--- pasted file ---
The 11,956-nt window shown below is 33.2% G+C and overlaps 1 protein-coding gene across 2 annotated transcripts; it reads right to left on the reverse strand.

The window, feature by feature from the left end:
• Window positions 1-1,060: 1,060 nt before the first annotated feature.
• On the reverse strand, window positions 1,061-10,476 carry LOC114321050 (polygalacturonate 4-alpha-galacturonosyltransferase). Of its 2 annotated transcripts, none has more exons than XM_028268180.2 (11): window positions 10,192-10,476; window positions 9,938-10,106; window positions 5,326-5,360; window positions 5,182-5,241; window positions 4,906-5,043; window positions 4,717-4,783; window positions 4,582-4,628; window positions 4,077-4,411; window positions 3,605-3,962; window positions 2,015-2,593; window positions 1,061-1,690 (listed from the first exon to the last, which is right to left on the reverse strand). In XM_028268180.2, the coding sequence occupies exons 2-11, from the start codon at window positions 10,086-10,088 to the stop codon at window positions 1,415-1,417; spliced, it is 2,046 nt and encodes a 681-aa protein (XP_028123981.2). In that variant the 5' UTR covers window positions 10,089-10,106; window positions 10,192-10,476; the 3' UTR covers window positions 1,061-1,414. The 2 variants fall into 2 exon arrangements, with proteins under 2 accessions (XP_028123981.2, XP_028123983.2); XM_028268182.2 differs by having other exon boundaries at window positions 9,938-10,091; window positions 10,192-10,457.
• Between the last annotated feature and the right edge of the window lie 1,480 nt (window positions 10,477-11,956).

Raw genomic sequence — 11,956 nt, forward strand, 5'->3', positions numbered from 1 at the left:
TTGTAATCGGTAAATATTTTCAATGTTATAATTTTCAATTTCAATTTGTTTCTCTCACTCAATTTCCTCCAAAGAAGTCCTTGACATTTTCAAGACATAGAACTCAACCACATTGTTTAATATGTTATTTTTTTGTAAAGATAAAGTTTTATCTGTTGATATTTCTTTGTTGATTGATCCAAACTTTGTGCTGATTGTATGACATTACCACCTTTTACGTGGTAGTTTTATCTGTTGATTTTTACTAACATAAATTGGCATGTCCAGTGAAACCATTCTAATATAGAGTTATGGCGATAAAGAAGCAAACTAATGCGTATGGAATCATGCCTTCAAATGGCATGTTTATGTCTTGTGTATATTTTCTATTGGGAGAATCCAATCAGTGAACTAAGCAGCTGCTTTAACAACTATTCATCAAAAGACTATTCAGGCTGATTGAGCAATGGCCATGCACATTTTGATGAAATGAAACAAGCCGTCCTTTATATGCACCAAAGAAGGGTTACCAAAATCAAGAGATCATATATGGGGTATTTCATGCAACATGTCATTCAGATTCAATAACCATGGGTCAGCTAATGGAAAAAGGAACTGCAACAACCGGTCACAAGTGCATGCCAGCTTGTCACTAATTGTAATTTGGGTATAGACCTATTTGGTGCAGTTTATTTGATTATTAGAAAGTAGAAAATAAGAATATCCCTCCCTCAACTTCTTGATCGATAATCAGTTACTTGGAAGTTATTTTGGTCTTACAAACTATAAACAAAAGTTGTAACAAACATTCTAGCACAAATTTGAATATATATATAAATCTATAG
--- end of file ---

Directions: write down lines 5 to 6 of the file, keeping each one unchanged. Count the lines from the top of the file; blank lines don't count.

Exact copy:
• Between the last annotated feature and the right edge of the window lie 1,480 nt (window positions 10,477-11,956).

Raw genomic sequence — 11,956 nt, forward strand, 5'->3', positions numbered from 1 at the left: